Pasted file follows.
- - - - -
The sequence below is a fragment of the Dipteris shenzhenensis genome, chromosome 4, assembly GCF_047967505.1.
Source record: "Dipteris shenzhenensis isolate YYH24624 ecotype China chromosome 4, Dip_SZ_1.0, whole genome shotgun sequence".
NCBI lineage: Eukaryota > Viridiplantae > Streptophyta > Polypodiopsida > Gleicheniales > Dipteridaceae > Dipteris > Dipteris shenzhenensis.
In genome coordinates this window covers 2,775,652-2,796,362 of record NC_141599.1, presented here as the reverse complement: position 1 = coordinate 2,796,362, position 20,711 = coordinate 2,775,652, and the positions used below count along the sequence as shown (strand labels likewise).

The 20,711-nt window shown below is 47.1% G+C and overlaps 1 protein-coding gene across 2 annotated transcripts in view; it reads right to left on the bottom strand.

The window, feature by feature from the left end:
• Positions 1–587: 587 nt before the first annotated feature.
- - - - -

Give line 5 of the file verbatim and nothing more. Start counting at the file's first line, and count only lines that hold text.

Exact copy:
The 20,711-nt window shown below is 47.1% G+C and overlaps 1 protein-coding gene across 2 annotated transcripts in view; it reads right to left on the bottom strand.